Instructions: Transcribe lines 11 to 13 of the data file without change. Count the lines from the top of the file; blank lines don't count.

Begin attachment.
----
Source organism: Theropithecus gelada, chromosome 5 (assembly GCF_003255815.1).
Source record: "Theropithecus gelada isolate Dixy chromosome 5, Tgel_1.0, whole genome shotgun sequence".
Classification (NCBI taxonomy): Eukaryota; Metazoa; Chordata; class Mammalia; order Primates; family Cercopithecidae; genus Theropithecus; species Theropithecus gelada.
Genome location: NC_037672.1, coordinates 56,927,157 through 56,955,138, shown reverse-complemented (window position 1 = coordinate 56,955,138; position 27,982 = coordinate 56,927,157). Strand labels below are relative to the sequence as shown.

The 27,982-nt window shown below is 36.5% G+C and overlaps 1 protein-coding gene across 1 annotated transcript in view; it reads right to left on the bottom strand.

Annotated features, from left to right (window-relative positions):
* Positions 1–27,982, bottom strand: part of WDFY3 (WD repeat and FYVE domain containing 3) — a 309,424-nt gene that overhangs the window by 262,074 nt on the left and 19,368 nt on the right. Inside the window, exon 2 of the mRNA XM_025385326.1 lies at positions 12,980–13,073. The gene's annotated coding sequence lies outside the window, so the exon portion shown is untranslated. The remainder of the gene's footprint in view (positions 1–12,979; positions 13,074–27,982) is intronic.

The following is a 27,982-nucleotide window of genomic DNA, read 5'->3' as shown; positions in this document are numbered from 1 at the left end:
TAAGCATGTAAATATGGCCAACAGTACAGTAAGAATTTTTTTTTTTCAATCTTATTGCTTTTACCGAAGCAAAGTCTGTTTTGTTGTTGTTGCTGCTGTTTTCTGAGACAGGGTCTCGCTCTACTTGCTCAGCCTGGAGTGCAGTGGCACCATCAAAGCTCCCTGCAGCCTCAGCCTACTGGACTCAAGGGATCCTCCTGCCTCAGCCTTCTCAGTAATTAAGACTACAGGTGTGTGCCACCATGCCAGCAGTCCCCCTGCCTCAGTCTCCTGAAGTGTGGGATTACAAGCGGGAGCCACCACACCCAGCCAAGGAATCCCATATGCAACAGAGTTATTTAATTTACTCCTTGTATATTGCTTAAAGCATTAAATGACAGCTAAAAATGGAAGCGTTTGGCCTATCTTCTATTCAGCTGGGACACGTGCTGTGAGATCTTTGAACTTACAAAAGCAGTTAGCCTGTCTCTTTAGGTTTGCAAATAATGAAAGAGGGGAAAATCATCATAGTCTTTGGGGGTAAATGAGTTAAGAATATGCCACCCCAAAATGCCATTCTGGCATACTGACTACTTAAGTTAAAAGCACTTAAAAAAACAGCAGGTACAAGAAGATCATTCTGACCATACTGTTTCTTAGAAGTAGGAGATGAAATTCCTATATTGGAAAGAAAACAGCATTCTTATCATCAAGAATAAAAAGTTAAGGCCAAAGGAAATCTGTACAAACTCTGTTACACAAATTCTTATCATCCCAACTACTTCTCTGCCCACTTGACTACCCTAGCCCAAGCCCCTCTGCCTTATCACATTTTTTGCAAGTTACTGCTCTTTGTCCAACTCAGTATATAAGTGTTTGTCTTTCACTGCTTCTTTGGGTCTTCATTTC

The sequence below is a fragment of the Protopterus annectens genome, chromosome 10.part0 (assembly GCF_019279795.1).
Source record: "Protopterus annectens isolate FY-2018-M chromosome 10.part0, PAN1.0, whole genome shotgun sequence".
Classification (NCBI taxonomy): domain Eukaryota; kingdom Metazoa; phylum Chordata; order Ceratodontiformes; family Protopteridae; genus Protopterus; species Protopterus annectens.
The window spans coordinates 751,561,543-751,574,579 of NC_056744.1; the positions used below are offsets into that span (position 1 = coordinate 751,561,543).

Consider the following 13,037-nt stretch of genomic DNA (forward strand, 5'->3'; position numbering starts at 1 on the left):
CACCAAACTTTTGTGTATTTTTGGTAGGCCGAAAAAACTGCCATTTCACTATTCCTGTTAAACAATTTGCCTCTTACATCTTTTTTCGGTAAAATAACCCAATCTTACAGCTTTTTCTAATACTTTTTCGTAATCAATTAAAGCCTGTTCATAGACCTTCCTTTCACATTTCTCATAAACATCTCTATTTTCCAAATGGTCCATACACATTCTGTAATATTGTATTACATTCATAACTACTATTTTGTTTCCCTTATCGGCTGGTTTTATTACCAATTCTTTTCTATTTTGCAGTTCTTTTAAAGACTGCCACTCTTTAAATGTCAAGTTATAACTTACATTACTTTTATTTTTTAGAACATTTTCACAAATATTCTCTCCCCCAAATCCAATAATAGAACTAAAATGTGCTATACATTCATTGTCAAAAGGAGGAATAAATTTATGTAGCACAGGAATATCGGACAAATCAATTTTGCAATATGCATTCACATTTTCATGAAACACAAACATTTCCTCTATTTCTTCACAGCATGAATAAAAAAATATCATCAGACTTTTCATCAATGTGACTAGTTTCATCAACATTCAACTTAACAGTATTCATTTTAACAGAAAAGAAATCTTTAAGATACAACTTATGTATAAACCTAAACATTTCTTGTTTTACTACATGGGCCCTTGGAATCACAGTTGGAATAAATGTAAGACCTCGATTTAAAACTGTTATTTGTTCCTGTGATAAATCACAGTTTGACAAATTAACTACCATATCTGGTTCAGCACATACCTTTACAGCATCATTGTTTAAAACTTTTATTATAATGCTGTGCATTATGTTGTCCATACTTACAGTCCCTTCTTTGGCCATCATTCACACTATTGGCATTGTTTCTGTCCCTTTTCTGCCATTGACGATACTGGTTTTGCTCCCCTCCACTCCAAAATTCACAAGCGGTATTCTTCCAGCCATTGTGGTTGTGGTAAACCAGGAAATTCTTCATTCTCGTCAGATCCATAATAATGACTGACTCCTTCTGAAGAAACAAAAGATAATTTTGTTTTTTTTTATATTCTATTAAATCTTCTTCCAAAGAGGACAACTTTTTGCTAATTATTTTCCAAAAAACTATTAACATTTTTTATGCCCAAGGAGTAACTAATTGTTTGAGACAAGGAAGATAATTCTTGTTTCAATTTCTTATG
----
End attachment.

Source record: "Protopterus annectens isolate FY-2018-M chromosome 10.part0, PAN1.0, whole genome shotgun sequence".
Classification (NCBI taxonomy): domain Eukaryota; kingdom Metazoa; phylum Chordata; order Ceratodontiformes; family Protopteridae; genus Protopterus; species Protopterus annectens.
The window spans coordinates 751,561,543-751,574,579 of NC_056744.1; the positions used below are offsets into that span (position 1 = coordinate 751,561,543).